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Mark Breslin on stage in an undated photo provided by Yuk Yuk's.

Have I heard any good jokes lately? Why, yes, I have. Even better, I've heard a swell audio book on the subject. HarperCollins's The Yuk Yuk's Guide to Canadian Stand-Up is by Mark Breslin, the laugh-biz impresario who easily chronicles the history of the comedy-club empire he rules, beginning with Yuk Yuk's humble origins in a Toronto basement in 1974, a time when the Canadian standup scene was pretty much a joke.

As Breslin points out (in a box set, of a booklet and five CDs), this country's tee-hee tradition was actually based in sketch comedy - from the troupes Spring Thaw to Wayne and Shuster to the Royal Canadian Air Farce and Second City. Standup, ladies and germs, was American-made. "Canadians celebrate community," explains Breslin, his book's articulate narrator. "Americans venerate the individual."

" You stand on a stage, alone, with only a microphone and your ideas. The stage is small, and there are four strong lights in your eyes. You can barely see theaudience - which is a good thing."

Hello? Is this microphone working? Breslin's is. He starts with a well-conceived monologue that defines the plight and character of a modern standup artist, before moving to the history of Yuk Yuk's, his chain of 16 laugh halls. Getting the spotlight are the comedians who worked Breslin's stages, presented in a chronological order that illustrates the apparently lock-step progression of Yuk Yuk's and the Canadian standup scene.

Breslin has a way with descriptions. He encapsulates each of 34 Canadian comics meticulously and with reverence, quickly pointing out their unique traits and their place in hardy-har-har history. Take Kenny Robinson - please. Breslin thumbnails the pioneer of multiracial comedy as a "larger-than-life character in a chrome-yellow suit" whose "frank diatribes on sex and politics have lit up the Canadian scene like no other." First-generation Canadian standup Gary David, who worked peeler bars before the invention of the modern Canadian comedy club, was a "rotund veteran with a chipped tooth and the saddest eyes in the biz."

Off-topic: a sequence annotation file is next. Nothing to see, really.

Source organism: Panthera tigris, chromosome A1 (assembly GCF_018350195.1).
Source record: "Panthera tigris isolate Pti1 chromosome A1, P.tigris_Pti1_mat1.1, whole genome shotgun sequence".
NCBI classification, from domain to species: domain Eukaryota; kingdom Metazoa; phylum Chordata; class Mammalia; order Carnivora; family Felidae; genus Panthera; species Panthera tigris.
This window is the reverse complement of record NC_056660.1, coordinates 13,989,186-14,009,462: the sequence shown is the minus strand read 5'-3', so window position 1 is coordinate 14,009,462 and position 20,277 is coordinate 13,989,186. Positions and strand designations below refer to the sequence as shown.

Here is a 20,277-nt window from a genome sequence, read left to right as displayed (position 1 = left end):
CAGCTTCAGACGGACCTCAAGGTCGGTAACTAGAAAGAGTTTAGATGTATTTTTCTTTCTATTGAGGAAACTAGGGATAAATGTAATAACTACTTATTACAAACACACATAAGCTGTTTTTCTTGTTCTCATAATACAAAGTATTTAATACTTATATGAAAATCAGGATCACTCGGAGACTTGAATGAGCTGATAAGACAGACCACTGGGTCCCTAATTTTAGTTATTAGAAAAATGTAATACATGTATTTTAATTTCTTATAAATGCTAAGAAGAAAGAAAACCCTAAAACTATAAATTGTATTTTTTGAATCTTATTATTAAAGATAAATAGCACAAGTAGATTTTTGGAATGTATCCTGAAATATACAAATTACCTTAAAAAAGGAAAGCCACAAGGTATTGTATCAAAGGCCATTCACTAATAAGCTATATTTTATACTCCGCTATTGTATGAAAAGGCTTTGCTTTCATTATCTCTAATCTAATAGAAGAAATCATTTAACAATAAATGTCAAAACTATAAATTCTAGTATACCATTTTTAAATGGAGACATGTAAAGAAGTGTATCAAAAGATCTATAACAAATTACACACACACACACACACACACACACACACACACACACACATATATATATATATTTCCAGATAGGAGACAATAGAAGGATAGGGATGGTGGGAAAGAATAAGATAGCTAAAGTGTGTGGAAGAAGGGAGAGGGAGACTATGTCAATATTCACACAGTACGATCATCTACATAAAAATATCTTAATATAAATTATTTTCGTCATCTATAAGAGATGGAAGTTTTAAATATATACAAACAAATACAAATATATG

" You were probably fat as a kid or too thin or ignored, or got too much attention, not enough love, or some unique combination of all of the above. You were probably unhappy or at least bored, and you liked that sound of laughter. Soon it became oxygen, and you couldn't live without it. You are a standup comic."

The CDs are grouped by comedic generations, featuring live clips from all the artists. Disc One, entitled The Roots , gathers, among others, the inventive Dave Broadfoot, the urbane David Steinberg, the outrageous La Troupe Grotesque, and Don Harron as the language-mangling hayseed Charlie Farquharson.

Disc Two has the stars of the 1980s, when Canadian standup came of age. Let's hear a big round of applause for Howie Mandel, Jim Carrey, Norm Macdonald, Sean Cullen and Mike Bullard, whose interactive abilities with an audience are in evidence here.

A full two discs are given over to younger comics (many of whom you can still see in clubs today), and a fifth (described as the "funniest 50 minutes ever") is straight live comedy from the likes of Sam Kinison, Glen Foster, Larry Horowitz, Mike MacDonald and others. I'm not sure it's the funniest 50 minutes ever - and I'm positive it's more than 50 minutes (54:58, actually).

"You can be like a drunk at the bar, except that the audience is captive and you're getting paid. And in a way, you are changing the world, if only a little. Because your job is to diagnose, not to cure. "

If nothing else, Breslin, who has been described as a Napoleonic, hot-headed businessman with a "cobra's charm," proves the adage that in comedy, timing is everything. He got in the funny business on the ground floor in the 1970s and built an empire. To his credit, with The Yuk Yuk's Guide to Canadian Stand-Up, Breslin commendably acknowledges the comedians who made it happen for him.

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